There are a number of reasons why you might want to be able to control your phone from your desktop. For some, it's simply easier throughout the day to move the mouse to a window and control your Android device. Considering how often we interact with our smartphones on a daily basis, that could save some serious time.
Vysor is a Chrome browser plugin that, once connected, opens a new window on your desktop (launched from the Apps windows on Chrome) that will connect to your device and mirror it on the screen.
Let's install this Chrome app and connect a device.
Installing the app
From the Chrome browser, go to the Vysor page, click ADD TO CHROME, and then click Add (when prompted). Now, if you click the Apps button (upper left corner of the Chrome window, under the bookmark toolbar), you should see the Vysor app ready to launch.
Prepping your device
In order for this to work, you must enable USB debugging on your Android device. This is simple. First, you must enable Developer options. Here's how:
- Open Settings
- Locate and tap About Phone
- Locate Build number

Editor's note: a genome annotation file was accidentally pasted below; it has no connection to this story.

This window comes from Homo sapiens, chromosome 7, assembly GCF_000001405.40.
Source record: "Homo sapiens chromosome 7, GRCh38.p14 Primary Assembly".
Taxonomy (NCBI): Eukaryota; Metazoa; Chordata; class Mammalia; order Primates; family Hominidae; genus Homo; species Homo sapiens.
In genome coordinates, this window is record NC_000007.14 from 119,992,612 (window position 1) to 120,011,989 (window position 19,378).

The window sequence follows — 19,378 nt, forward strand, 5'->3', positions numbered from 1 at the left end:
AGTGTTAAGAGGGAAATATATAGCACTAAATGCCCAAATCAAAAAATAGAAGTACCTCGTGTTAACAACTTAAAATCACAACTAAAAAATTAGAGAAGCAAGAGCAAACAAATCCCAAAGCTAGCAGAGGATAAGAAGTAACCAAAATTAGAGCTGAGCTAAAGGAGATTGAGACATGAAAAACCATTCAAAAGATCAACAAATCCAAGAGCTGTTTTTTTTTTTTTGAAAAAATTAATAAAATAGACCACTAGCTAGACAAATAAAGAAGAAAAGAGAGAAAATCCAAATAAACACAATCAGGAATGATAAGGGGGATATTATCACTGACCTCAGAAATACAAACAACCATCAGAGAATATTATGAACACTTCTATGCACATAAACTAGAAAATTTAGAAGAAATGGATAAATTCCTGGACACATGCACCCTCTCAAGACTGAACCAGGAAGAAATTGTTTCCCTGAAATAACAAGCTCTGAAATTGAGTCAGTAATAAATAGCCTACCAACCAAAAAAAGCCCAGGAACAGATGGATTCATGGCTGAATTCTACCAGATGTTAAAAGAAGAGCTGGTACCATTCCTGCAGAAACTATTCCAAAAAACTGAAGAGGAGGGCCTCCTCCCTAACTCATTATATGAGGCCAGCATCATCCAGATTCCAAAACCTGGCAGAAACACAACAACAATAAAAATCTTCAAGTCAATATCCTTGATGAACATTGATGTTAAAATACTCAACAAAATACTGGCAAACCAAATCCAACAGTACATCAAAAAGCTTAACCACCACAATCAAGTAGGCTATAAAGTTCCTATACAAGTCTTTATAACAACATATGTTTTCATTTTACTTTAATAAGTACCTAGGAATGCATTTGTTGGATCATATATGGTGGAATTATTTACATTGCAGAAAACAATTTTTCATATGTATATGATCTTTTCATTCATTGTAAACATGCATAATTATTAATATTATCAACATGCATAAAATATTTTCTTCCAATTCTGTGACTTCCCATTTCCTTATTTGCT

- Tap Build number seven times
- Tap the back button
- Locate and tap the newly added Developer options
To enable USB debugging, do the following:
- Open Settings
- Locate and Tap Developer options
- Tap to enable USB debugging (Figure A)
Prepping a Verizon-branded Nexus 6 for Vysor.
Connecting the device
Plug your device, via USB, into the computer running Vysor. Once connected, click on the Chrome Apps button, and then click on the Vysor launcher. A new window will appear with a Find Devices button. Click that button, and your device should instantly appear (Figure B).
The Nexus 6 listed in Vysor.
Highlight your device, and then click the Select button. On your device, you'll be prompted to accept the computers RSA fingerprint. Click OK on that window (Figure C), and the Vysor mirror window should appear displaying the screen from your Android device.
Okay the RSA fingerprint to continue.
You can now interact with the device using your mouse or trackpad (Figure D).
Vysor mirroring the Nexus 6.
This is one of the easiest methods of mirroring your Android device on your desktop or laptop. It works with Windows, Mac, and Linux... and the app is free to use.
Do you find mirroring your device makes your day a bit more efficient? Let us know your thoughts in the discussion thread below.
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Jack Wallen is an award-winning writer for TechRepublic and Linux.com. He’s an avid promoter of open source and the voice of The Android Expert. For more news about Jack Wallen, visit his website jackwallen.com.